The Rock and Roll Hall of Fame calls Woody Guthrie "the original folk hero; a man who, in the Thirties and Forties, transformed the folk ballad into a vehicle for social protest and observation and in so doing, paved the way for Bob Dylan, Bruce Springsteen and a host of other folk and rock songwriters who have been moved by conscience to share experiences and voice opinions in a forthright manner. Fuelled by a boundless curiosity about the world, the colorful life he led became as legendary as the songs he wrote.
WOODY SEZ is a joyous, toe-tapping, and moving theatrical concert event that uses Woody's words, and over twenty-five of Woody's songs to transport the audience through the fascinating, beautiful, and sometimes tragic life of Woody Guthrie. Performed by a talented group of four versatile actor/musicians who not only play 15 instruments ranging from guitar and fiddle to jaw harp and dulcimer, but they also bring to life the many people who are the fabric of Woody Guthrie's amazing story. The combination of the cast's infectious enjoyment, Woody's incredible journey, and a stirring mix of moving ballads and energetic foot-stompers make this a must see. Woody Guthrie gave voice to the beauty and struggles of the common man and WOODY SEZ gives the same to the spirit of the man himself.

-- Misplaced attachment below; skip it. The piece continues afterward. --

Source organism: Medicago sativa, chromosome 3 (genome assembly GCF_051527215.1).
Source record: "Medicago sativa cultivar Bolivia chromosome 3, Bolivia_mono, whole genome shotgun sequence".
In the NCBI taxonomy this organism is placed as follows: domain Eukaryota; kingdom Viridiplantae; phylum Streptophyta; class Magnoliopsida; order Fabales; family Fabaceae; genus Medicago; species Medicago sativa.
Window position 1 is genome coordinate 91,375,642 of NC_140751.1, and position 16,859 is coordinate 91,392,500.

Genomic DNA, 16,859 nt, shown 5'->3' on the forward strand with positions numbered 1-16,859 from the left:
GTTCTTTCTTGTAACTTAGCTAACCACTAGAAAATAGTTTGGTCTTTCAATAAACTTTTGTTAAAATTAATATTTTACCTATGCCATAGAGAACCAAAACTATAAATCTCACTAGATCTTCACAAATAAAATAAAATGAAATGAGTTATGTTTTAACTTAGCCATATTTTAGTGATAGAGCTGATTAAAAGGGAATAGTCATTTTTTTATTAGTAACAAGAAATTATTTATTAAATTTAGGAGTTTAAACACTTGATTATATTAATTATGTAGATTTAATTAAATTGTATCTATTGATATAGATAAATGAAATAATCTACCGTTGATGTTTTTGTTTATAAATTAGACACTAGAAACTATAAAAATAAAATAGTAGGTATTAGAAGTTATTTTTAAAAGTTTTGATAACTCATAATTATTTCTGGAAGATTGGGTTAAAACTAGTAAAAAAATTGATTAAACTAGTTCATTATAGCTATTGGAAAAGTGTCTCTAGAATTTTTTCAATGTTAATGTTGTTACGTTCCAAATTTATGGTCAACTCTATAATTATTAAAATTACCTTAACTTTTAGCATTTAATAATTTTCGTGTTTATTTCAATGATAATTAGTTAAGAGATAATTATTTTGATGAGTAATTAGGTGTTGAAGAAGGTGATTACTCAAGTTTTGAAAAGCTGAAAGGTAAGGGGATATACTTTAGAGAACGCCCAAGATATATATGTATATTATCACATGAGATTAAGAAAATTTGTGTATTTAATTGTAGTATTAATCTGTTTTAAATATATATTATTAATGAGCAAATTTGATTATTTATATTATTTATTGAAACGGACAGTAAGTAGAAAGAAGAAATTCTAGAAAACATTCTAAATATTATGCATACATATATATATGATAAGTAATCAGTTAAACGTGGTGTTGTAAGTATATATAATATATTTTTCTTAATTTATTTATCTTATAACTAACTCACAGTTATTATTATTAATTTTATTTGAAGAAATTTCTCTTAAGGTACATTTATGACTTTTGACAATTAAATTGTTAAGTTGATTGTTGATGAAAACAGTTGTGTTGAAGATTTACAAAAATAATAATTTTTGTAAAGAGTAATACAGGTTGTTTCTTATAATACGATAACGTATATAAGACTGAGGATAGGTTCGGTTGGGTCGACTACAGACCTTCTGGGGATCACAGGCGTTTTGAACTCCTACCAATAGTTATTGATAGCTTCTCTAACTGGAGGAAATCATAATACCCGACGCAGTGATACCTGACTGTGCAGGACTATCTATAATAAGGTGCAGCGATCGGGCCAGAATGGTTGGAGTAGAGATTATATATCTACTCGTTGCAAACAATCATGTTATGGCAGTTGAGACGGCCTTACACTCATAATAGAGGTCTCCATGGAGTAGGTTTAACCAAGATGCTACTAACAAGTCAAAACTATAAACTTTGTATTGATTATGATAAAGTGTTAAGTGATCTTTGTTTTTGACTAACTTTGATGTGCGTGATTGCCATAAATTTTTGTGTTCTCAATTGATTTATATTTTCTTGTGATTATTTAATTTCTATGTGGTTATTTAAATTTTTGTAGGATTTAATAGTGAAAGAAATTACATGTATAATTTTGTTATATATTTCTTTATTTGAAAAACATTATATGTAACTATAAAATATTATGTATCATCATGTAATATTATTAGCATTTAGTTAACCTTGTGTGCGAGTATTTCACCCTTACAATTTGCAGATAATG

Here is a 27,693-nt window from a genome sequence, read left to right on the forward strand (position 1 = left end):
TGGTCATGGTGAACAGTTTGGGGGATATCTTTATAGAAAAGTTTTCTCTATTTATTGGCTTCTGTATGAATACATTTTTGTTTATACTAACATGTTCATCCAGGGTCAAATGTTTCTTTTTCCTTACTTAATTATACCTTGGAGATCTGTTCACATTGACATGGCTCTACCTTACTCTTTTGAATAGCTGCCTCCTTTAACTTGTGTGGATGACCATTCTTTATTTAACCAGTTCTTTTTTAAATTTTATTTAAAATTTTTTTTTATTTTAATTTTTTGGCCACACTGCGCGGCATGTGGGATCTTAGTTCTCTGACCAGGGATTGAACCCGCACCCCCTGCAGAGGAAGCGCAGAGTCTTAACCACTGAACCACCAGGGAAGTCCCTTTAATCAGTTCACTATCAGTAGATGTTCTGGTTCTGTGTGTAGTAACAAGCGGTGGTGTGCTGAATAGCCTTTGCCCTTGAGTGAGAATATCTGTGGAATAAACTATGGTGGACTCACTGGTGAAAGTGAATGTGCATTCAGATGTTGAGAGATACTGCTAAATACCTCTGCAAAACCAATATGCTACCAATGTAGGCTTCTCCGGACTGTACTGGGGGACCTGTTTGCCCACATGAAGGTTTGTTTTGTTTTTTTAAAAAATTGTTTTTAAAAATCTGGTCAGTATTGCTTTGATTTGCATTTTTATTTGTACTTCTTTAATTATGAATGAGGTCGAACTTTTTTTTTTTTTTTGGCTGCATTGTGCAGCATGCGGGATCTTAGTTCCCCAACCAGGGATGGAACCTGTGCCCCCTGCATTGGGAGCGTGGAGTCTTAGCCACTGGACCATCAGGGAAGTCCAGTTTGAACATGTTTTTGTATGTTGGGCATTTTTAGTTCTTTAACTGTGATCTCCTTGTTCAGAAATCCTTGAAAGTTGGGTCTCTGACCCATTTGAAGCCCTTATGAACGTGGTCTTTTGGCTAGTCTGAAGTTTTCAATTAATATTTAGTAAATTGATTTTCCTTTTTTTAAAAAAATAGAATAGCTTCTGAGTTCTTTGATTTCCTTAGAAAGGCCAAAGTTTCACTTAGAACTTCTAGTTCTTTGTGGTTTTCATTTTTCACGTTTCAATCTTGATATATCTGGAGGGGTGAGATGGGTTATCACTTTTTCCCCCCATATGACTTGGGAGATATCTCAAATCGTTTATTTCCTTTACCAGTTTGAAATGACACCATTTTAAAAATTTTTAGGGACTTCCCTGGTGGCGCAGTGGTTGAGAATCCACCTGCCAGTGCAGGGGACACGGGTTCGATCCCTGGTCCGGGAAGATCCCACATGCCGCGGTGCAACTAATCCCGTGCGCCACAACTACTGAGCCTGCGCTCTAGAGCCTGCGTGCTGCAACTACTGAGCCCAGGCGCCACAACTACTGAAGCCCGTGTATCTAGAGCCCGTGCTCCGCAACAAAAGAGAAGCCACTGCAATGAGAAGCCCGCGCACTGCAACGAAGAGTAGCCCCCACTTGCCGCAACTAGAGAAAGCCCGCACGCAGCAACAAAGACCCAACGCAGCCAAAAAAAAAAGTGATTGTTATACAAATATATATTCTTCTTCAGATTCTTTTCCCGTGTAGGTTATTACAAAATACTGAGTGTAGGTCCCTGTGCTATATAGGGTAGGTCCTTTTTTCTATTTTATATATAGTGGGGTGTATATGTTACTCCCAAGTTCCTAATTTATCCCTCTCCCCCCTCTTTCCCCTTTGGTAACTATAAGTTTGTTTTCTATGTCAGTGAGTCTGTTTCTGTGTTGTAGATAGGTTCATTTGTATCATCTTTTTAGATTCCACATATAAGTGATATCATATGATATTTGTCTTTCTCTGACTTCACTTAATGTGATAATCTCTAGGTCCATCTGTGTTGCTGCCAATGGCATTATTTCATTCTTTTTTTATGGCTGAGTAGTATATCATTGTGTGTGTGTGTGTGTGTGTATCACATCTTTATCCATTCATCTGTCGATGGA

Monday-Saturday at 7.30pm, Wednesday, Saturday matinees at 2.30pm
|Theatre Venue:||Arts Theatre London|
|Address:||Denman Street, London W1D 7DY|
|Seating Plan:||Seating Plan|
|Google Map:||Google Location Map|
The Arts Theatre seats 347 in a two-tier basement auditorium. It opened on 20 April 1927 as a members only club for the performance of unlicensed plays, thus avoiding theatre censorship by the Lord Chamberlain's office. It was one of a small number of committed, independent theatre companies, including the Hampstead Everyman, the Gate Theatre Studio and the Q Theatre, which took risks by producing a diverse range of new and experimental plays, or plays that were thought to be commercially non-viable on the West-End stage. The theatrical producer Norman Marshall referred to these as ‘The Other Theatre’ in his 1947 book of the same name.